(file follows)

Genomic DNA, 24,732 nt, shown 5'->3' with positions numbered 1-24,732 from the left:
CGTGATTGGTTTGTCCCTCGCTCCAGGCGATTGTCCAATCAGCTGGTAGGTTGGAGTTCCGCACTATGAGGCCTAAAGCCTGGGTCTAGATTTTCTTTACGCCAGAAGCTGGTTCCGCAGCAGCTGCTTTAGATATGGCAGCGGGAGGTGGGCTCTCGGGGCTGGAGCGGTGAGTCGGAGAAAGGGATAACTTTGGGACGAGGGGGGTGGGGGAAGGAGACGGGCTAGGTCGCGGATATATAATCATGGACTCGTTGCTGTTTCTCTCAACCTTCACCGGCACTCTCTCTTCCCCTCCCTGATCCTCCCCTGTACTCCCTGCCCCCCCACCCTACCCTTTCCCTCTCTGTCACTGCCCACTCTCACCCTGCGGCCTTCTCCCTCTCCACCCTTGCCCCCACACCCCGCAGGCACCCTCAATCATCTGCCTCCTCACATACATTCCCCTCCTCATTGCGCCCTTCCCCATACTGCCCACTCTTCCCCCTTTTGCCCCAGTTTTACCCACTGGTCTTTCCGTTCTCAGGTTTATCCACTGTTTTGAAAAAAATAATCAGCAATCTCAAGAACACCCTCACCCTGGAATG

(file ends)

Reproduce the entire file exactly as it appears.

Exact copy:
Genomic DNA, 24,732 nt, shown 5'->3' with positions numbered 1-24,732 from the left:
CGTGATTGGTTTGTCCCTCGCTCCAGGCGATTGTCCAATCAGCTGGTAGGTTGGAGTTCCGCACTATGAGGCCTAAAGCCTGGGTCTAGATTTTCTTTACGCCAGAAGCTGGTTCCGCAGCAGCTGCTTTAGATATGGCAGCGGGAGGTGGGCTCTCGGGGCTGGAGCGGTGAGTCGGAGAAAGGGATAACTTTGGGACGAGGGGGGTGGGGGAAGGAGACGGGCTAGGTCGCGGATATATAATCATGGACTCGTTGCTGTTTCTCTCAACCTTCACCGGCACTCTCTCTTCCCCTCCCTGATCCTCCCCTGTACTCCCTGCCCCCCCACCCTACCCTTTCCCTCTCTGTCACTGCCCACTCTCACCCTGCGGCCTTCTCCCTCTCCACCCTTGCCCCCACACCCCGCAGGCACCCTCAATCATCTGCCTCCTCACATACATTCCCCTCCTCATTGCGCCCTTCCCCATACTGCCCACTCTTCCCCCTTTTGCCCCAGTTTTACCCACTGGTCTTTCCGTTCTCAGGTTTATCCACTGTTTTGAAAAAAATAATCAGCAATCTCAAGAACACCCTCACCCTGGAATG